Adam Wardziński has been a regular for years. And for now that’s
it! No more athletes.
What is the problem, then? Well, as always the issue is complex. First
of all, BJJ is a private enterprise and it has its pros and cons. In
public funds are available for associations functioning as public
benefit organisations and even those funds are limited. The real money
is channelled to Olympic disciplines, and that creates more
opportunities to implement systemic solutions to attract and train
youngsters. Such solutions include working around school timetables to
accommodate the desired sport within morning or pre afternoon school
schedule. So far the vast majority, if not all of BJJ clubs offer only
afternoon or evening kids classes. There have been attempts to create a
sport faculty for BJJ at secondary (high) schools. However, even though
slight improvements among the youth are visible, it is definitely not
enough if we want to catch up with the best - AOJ or Dream Art Project
being prime examples through their creation and encouragement of skilled
kids and teenagers.
way to improve one’s BJJ, arguably the best, is to find or organise
tournaments with international athletes. Luckily ADCC seems to be doing
well in Poland with two organised European qualifiers for the last ADCC
Worlds (2022) and another soon to take place competition format, namely
the 1st European ADCC Open Championship where athletes from around the
world will be able to participate (it is known from unofficial sources
that Brazilians and Americans are also considering participating).
In case of IBJJF tournaments or at least the ones with IBJJF rules it is
slightly less impressive, yet still they exist and attract a large
number of athletes both in Gi and No Gi (numbers vary between 1000 to
2000 competitors). However, the participants are mainly our countrymen
with a few exceptions from our neighbouring countries. Poznań IBJJF
Open Championship with its four editions may not be enough to draw top
competitors from abroad, at least for now, but it is a good start.
seems we have everything that is required to produce top class athletes
and yet we fall short by comparison to other European countries, let
alone the very top ones from across the globe. So what is wrong? Is it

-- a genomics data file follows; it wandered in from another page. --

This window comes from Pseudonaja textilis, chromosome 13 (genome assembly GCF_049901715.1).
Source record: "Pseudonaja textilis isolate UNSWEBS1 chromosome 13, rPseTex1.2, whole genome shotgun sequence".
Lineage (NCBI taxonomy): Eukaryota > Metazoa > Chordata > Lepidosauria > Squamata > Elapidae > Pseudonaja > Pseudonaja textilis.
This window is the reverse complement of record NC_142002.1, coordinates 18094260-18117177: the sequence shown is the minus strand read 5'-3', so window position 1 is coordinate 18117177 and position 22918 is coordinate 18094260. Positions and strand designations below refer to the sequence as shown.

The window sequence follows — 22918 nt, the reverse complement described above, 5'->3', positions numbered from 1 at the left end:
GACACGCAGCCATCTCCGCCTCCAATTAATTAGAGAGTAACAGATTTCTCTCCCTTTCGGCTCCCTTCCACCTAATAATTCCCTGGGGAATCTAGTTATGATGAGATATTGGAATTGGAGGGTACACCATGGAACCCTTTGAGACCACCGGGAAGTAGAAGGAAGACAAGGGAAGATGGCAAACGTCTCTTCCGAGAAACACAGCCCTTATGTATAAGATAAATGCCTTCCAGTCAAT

dissect the path of a kid (a boy for example) who is three years old.
His parents decide to sign him up to BJJ classes that run twice a week.
After a year the kid likes it and they upgrade him to three times a week
classes. He starts competing and no matter the result he enjoys it. The
time goes on and soon the schools starts but because of his passion for
the sport he now trains five times a week plus weekend tournaments. This
is about the time when his parents and coaches start thinking quite
seriously about the kid’s future. The question is: is it worth it?
Being a professional athlete in any discipline is a demanding job, and
not always financially rewarding enough, that requires a 24 hour
regiment (physical exercises, diet, rest/sleep). Now what we are faced
with here is a sport discipline which is relatively new to the community
without any clear parameters for making money. The most prominent
figures of the sport run their own clubs or classes, organise seminars
and camps and sell instructionals. Very few of them have sponsors who
provide them with enough income so they can concentrate solely on
training and competing, provided they do well. Is such a future prospect
attractive enough for a kid? Now imagine it is
and there is only a handful of such athletes. So are we, Polish people
too pragmatic? Uninterested in the pursuit of greatness because of the
high risk of not succeeding? Or is it something else ?
sincerely hope it is just a short phase of a crisis in the sport. I
strongly believe we can regain our stance and stand strong permanently
beside all other nations.
Jaroslaw Chmeil. All rights reserved.